As the Democratic Party faces an uphill battle ahead of next year’s midterm elections, a growing number of politicians in the party are announcing their impending exits.
For her part, U.S. Rep. Jackie Speier (D-CA) recently confirmed that she will not be seeking re-election next year.
“It has been a remarkable journey”
Although her seat represents a solidly blue district, her decision to step down comes as many Democrats expect to face widespread losses on Capitol Hill.
Speier has represented the district since 2008 and is considered a close ally to House Speaker Nancy Pelosi (D-CA). In a statement on Tuesday, she indicated a desire to spend more time with her family.
She recounted a “remarkable journey” that began when she was shot five times by followers of cult leader Jim Jones while visiting Jonestown as an aide to Rep. Leo Ryan (D-CA), who was killed in the violent attack.
“Forty-three years ago this week, I was lying on an airstrip in the jungles of Guyana with five bullet holes in my body,” Speier said. “I vowed that if I survived, I would dedicate my life to public service. It has been a remarkable journey that has surpassed my wildest dreams.”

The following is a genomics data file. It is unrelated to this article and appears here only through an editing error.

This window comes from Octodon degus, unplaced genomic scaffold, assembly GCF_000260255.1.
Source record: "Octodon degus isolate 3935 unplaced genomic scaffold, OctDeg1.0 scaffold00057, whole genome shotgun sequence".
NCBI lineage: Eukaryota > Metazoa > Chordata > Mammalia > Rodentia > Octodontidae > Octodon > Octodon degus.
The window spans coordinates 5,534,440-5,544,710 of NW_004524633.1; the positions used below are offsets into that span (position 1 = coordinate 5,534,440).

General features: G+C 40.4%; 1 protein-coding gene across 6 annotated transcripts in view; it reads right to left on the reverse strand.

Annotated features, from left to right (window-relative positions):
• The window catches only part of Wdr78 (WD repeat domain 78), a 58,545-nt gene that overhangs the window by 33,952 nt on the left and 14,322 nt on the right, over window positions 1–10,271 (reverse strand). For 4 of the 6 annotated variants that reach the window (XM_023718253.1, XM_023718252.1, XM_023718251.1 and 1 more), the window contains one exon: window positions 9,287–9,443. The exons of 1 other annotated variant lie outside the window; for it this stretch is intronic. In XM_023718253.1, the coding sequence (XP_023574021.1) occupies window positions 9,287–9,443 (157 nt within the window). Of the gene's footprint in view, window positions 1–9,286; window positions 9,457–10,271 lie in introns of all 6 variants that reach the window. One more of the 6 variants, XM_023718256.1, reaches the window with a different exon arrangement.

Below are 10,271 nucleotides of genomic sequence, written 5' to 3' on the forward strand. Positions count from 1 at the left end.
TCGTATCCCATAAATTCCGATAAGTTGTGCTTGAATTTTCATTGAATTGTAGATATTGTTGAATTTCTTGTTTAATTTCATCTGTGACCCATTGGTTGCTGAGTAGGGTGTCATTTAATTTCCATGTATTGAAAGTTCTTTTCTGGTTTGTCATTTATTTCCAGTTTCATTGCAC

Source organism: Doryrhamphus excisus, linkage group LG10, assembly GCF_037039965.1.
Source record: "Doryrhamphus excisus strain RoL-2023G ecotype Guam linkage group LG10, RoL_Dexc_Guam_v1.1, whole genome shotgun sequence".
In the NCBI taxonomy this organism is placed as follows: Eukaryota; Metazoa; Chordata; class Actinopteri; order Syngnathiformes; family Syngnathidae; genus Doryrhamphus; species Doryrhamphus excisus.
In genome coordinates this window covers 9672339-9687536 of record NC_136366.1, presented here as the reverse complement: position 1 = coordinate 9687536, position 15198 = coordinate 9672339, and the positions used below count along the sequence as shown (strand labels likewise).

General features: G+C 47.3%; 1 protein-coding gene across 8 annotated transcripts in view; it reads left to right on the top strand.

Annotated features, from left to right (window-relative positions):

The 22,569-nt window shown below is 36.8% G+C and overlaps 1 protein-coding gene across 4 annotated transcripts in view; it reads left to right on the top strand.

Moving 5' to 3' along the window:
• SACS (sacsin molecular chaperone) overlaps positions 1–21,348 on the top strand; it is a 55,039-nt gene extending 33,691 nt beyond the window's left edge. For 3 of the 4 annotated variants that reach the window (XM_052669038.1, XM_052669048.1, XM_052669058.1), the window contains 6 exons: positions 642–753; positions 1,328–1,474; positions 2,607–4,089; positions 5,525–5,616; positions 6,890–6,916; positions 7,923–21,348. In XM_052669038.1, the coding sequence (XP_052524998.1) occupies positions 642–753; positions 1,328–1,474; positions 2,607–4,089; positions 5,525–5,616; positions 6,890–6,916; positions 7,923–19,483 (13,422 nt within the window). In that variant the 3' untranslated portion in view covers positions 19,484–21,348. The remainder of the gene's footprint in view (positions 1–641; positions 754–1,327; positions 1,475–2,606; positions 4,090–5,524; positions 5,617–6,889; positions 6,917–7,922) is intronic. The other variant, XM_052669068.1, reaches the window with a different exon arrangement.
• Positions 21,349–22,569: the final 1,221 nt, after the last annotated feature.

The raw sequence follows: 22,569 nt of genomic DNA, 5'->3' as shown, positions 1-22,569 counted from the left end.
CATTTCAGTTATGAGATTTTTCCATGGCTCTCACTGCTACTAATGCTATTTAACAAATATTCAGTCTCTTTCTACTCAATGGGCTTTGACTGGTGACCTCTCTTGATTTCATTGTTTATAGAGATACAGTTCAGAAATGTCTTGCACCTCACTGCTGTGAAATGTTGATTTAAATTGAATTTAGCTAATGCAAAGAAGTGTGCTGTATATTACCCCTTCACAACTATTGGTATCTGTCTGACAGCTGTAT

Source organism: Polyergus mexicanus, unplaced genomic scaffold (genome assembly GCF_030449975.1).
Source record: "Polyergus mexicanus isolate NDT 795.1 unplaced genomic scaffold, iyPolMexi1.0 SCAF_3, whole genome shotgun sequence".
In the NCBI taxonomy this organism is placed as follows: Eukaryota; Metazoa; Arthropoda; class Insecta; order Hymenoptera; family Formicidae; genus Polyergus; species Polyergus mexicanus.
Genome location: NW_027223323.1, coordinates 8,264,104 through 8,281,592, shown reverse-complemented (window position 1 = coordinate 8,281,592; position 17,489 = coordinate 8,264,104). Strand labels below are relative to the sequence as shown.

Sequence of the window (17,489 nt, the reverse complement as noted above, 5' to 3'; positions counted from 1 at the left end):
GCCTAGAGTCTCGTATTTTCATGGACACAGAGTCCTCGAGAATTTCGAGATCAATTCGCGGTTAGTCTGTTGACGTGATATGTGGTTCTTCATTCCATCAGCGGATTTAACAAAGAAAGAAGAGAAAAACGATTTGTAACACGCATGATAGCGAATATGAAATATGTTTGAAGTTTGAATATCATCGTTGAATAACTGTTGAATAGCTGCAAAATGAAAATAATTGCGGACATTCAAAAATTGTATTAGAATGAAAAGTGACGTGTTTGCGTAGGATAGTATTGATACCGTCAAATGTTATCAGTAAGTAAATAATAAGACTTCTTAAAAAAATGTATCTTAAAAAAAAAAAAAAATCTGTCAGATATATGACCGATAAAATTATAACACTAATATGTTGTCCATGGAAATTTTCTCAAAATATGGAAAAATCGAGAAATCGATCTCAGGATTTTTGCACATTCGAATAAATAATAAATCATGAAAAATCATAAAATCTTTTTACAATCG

Regardless of the headwinds shaping up against Democratic candidates, it seems unlikely that the seat being vacated by Speier will land under GOP control anytime soon. Nevertheless, the departure comes as President Joe Biden and other prominent Democrats face a steep slide in popularity, which is poised to continue for the foreseeable future.
Bad news piles up for Biden, Dems
Thus far, the Biden administration has faced mounting criticism on multiple fronts including the economy and a chaotic U.S. troop withdrawal from Afghanistan.
A recent ABC News poll found that the GOP has its strongest early midterm advantage in decades even as Biden remains underwater in several key swing states.
Among the other notable Democratic exits from Congress is Sen. Patrick Leahy of Vermont, who is that chamber’s longest-serving member.
Biden faces more troubling news in the form of mounting concern regarding his mental fitness for the office.
In the end, polling suggests former President Donald Trump would fare well against Biden in a theoretical matchup in 2024. Recent losses in off-year Virginia elections could be a warning sign of future problems for the Democratic Party.